Students living in the honors housing at 4077 Wayne St. are relocating due to extensive structural damage from melting snow.
The roof began leaking two weeks ago and the damage has begun creeping into the rooms on the outer edge of the structure.
Students began voluntarily moving out of the building one week ago and are free to find housing either on campus or off-campus.
4077 Wayne has been experiencing problems with melting snow for several years, but this is the first occasion where the damage has become so extensive to encourage students to move out.
“It looks like there is a problem with that building’s roof,” said Jacob Middlestetter, a senior Intelligence Studies and Russian major.
“Something is not structurally sound. People on the top floor are experiencing some leaks. Ice has gotten in. And when it melts, it starts leaking everywhere.”
Representatives from ResLife were unable to be reached for comment by the time of publishing.
The damage varies from room to room, and though maintenance has attempted to apply some temporary remedies to the problem, they have not been effective. “Some temporary patches have been applied to [other people’s] roofs in the same spots where I was having problems,” Middlestetter said.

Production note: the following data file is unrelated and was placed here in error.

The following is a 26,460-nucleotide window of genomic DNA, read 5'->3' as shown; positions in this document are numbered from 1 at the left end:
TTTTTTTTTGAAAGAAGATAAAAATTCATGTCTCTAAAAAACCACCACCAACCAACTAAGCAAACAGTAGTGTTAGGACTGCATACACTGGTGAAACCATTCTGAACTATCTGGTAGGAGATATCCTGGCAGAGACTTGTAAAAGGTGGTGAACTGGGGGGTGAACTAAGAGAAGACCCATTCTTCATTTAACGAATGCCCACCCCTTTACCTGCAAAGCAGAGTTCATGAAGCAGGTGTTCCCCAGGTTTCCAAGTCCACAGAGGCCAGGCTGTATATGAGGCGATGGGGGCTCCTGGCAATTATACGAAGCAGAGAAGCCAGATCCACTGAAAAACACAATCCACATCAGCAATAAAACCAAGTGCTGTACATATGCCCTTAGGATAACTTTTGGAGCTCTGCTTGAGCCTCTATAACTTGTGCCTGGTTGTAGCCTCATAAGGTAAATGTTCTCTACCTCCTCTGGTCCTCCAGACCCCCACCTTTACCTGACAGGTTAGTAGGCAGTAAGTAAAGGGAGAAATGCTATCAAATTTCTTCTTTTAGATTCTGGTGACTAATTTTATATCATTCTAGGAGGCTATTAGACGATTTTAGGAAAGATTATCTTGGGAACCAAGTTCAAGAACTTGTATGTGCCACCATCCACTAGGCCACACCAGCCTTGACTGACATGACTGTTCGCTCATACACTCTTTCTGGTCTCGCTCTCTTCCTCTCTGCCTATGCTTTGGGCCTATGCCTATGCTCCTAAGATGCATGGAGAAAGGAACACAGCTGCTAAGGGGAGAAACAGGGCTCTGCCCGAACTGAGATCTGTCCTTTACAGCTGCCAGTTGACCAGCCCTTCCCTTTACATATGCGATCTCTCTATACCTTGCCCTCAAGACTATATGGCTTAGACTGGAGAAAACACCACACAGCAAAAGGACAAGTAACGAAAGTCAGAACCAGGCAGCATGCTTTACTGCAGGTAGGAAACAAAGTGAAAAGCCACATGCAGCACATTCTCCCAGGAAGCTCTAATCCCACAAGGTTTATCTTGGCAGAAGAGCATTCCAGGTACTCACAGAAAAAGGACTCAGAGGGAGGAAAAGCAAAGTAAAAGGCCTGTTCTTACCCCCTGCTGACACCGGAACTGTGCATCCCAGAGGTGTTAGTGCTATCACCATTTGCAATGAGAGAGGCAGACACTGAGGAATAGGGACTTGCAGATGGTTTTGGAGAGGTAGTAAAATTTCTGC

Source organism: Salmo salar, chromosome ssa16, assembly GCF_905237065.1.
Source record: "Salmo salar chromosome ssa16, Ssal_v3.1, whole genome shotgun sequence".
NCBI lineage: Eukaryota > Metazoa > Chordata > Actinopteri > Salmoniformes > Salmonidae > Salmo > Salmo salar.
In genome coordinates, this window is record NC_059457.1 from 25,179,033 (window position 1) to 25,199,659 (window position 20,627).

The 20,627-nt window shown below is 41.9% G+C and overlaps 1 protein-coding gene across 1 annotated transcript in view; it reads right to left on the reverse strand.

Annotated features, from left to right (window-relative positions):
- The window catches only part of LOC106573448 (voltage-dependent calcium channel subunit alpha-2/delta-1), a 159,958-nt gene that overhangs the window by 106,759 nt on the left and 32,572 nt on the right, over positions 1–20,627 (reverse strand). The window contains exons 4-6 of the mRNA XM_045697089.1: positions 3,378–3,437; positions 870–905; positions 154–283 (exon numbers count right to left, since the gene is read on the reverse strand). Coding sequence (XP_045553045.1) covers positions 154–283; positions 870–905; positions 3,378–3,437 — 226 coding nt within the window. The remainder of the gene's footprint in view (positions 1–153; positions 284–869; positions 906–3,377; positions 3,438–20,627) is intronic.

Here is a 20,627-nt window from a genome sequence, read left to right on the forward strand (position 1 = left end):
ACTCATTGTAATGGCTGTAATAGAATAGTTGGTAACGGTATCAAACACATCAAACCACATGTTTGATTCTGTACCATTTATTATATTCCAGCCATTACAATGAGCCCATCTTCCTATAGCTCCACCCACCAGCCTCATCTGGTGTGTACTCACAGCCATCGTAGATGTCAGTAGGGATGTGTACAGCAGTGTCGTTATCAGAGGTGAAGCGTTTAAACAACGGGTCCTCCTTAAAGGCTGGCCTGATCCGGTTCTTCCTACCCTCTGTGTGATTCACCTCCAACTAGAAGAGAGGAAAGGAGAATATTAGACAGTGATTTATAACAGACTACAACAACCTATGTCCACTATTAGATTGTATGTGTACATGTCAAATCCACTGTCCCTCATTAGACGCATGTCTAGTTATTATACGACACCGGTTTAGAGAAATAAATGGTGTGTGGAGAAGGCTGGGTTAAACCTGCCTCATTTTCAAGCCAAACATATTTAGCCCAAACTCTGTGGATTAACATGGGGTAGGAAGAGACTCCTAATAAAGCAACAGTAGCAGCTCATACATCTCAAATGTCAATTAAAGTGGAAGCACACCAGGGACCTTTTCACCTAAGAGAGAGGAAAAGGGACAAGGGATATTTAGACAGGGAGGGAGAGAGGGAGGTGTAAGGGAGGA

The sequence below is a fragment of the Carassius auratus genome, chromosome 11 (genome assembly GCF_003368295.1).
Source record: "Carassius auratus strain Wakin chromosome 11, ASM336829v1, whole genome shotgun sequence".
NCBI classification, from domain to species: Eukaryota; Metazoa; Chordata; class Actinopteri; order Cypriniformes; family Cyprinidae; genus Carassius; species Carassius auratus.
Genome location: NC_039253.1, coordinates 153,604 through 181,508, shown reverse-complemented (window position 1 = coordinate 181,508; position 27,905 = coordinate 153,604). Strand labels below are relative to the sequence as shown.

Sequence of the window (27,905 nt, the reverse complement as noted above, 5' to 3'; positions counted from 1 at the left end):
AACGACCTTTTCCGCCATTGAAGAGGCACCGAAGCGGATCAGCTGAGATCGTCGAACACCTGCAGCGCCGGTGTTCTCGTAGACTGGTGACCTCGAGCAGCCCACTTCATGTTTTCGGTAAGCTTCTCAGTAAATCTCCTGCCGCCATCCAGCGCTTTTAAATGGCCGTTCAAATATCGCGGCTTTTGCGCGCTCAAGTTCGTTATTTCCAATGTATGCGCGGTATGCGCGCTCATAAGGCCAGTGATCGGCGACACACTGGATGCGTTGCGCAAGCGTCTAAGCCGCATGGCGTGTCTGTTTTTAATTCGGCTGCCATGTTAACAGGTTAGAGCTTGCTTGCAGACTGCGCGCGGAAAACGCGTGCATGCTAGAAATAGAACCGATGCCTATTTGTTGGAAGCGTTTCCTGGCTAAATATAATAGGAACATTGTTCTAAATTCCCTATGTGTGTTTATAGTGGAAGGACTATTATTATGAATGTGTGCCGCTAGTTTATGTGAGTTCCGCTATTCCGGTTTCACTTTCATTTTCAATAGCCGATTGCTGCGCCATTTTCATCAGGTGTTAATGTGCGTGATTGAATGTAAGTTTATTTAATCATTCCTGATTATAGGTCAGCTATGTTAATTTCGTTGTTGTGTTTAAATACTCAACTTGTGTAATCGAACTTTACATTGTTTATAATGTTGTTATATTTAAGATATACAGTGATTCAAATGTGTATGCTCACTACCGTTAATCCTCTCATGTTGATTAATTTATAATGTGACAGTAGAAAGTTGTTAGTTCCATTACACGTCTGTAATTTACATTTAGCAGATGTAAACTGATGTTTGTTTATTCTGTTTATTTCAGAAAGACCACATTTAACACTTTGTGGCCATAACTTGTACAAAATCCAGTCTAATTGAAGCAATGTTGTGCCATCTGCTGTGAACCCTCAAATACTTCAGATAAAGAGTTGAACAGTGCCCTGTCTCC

“Those patches did not last and someone had water fall directly on their face while they were sleeping.”
The issue of melting ice has been causing problems with the honors housing for several years.
A former resident, Stefani Baughman, a senior Intelligence Studies and Political Science major, said she also had problems with ice and water damage last year when she lived there.
“The ceiling buckled with water damage in the corner,” said Baughman. “They came and put a tarp down and took the outlet out of the wall. There was really nothing they could fix.”
Even though the damage subsided, the incident was an influence for Baughman and her roommates to move off campus, combined with the price of housing on Wayne.
“The price was a big factor for us making the decision to move off-campus, but that definitely had an impact too. We’re paying so much, and this happened.”
The response from Residence Life has improved since last year. While there were some minor attempts to mitigate the effects of the damage in 2014, Residence Life has taken a different stance this year.
“They’ve been seemingly very willing to accommodate people for any issues that have come up,” Middlestetter said.
“I guess they’ve come to terms with the fact that this is a problem in that building, that they can’t just force people to deal with it anymore.”
The chief complaint about this situation has been that there have been opportunities for Mercyhurst University to address the damage, they have not done so.
“Especially during the summer, when no one is there and the weather is much better, they have opportunities to do some serious renovations to prevent this, but it seems they’ve never taken those steps,” said Middlestetter.